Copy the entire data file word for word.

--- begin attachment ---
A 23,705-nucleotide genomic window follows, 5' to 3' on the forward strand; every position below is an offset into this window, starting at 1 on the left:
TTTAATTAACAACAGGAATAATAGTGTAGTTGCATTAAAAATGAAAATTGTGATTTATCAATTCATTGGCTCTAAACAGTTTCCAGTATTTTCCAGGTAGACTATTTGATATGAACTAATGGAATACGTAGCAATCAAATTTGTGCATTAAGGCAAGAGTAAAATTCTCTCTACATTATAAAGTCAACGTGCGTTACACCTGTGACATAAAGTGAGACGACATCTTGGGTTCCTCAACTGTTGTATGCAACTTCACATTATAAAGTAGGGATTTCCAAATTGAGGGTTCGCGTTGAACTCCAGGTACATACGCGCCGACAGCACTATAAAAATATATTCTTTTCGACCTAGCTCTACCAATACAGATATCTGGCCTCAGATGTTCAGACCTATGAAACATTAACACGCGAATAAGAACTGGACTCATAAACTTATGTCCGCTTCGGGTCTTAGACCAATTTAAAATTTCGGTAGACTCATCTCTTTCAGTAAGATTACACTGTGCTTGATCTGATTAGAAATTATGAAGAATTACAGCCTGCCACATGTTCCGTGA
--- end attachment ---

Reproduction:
A 23,705-nucleotide genomic window follows, 5' to 3' on the forward strand; every position below is an offset into this window, starting at 1 on the left:
TTTAATTAACAACAGGAATAATAGTGTAGTTGCATTAAAAATGAAAATTGTGATTTATCAATTCATTGGCTCTAAACAGTTTCCAGTATTTTCCAGGTAGACTATTTGATATGAACTAATGGAATACGTAGCAATCAAATTTGTGCATTAAGGCAAGAGTAAAATTCTCTCTACATTATAAAGTCAACGTGCGTTACACCTGTGACATAAAGTGAGACGACATCTTGGGTTCCTCAACTGTTGTATGCAACTTCACATTATAAAGTAGGGATTTCCAAATTGAGGGTTCGCGTTGAACTCCAGGTACATACGCGCCGACAGCACTATAAAAATATATTCTTTTCGACCTAGCTCTACCAATACAGATATCTGGCCTCAGATGTTCAGACCTATGAAACATTAACACGCGAATAAGAACTGGACTCATAAACTTATGTCCGCTTCGGGTCTTAGACCAATTTAAAATTTCGGTAGACTCATCTCTTTCAGTAAGATTACACTGTGCTTGATCTGATTAGAAATTATGAAGAATTACAGCCTGCCACATGTTCCGTGA